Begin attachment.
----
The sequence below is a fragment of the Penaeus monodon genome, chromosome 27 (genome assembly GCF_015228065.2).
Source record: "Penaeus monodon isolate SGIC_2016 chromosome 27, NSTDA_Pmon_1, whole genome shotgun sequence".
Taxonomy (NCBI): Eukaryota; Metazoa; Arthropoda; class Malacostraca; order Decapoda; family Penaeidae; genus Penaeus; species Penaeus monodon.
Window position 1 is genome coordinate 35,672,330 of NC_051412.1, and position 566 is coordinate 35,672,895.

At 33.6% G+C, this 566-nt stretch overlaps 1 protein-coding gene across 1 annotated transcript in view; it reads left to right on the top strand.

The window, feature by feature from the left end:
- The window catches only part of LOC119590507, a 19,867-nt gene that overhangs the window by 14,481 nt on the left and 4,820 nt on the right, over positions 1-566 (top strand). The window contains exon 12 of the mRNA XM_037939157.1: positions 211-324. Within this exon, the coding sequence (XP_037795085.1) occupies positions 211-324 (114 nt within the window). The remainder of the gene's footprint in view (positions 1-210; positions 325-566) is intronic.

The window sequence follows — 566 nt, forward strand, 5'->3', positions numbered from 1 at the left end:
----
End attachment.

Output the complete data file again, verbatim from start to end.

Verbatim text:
The sequence below is a fragment of the Penaeus monodon genome, chromosome 27 (genome assembly GCF_015228065.2).
Source record: "Penaeus monodon isolate SGIC_2016 chromosome 27, NSTDA_Pmon_1, whole genome shotgun sequence".
Taxonomy (NCBI): Eukaryota; Metazoa; Arthropoda; class Malacostraca; order Decapoda; family Penaeidae; genus Penaeus; species Penaeus monodon.
Window position 1 is genome coordinate 35,672,330 of NC_051412.1, and position 566 is coordinate 35,672,895.

At 33.6% G+C, this 566-nt stretch overlaps 1 protein-coding gene across 1 annotated transcript in view; it reads left to right on the top strand.

The window, feature by feature from the left end:
- The window catches only part of LOC119590507, a 19,867-nt gene that overhangs the window by 14,481 nt on the left and 4,820 nt on the right, over positions 1-566 (top strand). The window contains exon 12 of the mRNA XM_037939157.1: positions 211-324. Within this exon, the coding sequence (XP_037795085.1) occupies positions 211-324 (114 nt within the window). The remainder of the gene's footprint in view (positions 1-210; positions 325-566) is intronic.

The window sequence follows — 566 nt, forward strand, 5'->3', positions numbered from 1 at the left end: